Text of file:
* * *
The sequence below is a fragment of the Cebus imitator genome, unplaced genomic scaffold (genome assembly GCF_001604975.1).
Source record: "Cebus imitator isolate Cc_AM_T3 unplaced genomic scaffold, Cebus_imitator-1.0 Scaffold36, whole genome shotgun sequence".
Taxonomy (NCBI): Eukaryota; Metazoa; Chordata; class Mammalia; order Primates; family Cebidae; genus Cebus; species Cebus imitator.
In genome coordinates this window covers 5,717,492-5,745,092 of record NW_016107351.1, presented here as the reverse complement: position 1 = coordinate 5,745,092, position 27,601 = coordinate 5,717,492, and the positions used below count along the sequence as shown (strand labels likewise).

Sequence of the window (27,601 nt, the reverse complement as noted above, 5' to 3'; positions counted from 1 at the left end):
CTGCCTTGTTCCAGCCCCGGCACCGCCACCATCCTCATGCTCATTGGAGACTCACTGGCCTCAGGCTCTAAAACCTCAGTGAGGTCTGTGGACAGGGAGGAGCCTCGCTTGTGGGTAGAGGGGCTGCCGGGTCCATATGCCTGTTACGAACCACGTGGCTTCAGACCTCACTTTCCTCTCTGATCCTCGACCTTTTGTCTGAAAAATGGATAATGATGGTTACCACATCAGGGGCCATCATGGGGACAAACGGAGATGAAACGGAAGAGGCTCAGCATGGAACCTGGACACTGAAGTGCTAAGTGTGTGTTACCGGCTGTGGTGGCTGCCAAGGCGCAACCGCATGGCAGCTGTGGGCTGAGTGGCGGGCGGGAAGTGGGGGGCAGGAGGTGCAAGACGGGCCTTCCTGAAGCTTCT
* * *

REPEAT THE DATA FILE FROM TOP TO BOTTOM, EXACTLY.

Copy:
The sequence below is a fragment of the Cebus imitator genome, unplaced genomic scaffold (genome assembly GCF_001604975.1).
Source record: "Cebus imitator isolate Cc_AM_T3 unplaced genomic scaffold, Cebus_imitator-1.0 Scaffold36, whole genome shotgun sequence".
Taxonomy (NCBI): Eukaryota; Metazoa; Chordata; class Mammalia; order Primates; family Cebidae; genus Cebus; species Cebus imitator.
In genome coordinates this window covers 5,717,492-5,745,092 of record NW_016107351.1, presented here as the reverse complement: position 1 = coordinate 5,745,092, position 27,601 = coordinate 5,717,492, and the positions used below count along the sequence as shown (strand labels likewise).

Sequence of the window (27,601 nt, the reverse complement as noted above, 5' to 3'; positions counted from 1 at the left end):
CTGCCTTGTTCCAGCCCCGGCACCGCCACCATCCTCATGCTCATTGGAGACTCACTGGCCTCAGGCTCTAAAACCTCAGTGAGGTCTGTGGACAGGGAGGAGCCTCGCTTGTGGGTAGAGGGGCTGCCGGGTCCATATGCCTGTTACGAACCACGTGGCTTCAGACCTCACTTTCCTCTCTGATCCTCGACCTTTTGTCTGAAAAATGGATAATGATGGTTACCACATCAGGGGCCATCATGGGGACAAACGGAGATGAAACGGAAGAGGCTCAGCATGGAACCTGGACACTGAAGTGCTAAGTGTGTGTTACCGGCTGTGGTGGCTGCCAAGGCGCAACCGCATGGCAGCTGTGGGCTGAGTGGCGGGCGGGAAGTGGGGGGCAGGAGGTGCAAGACGGGCCTTCCTGAAGCTTCT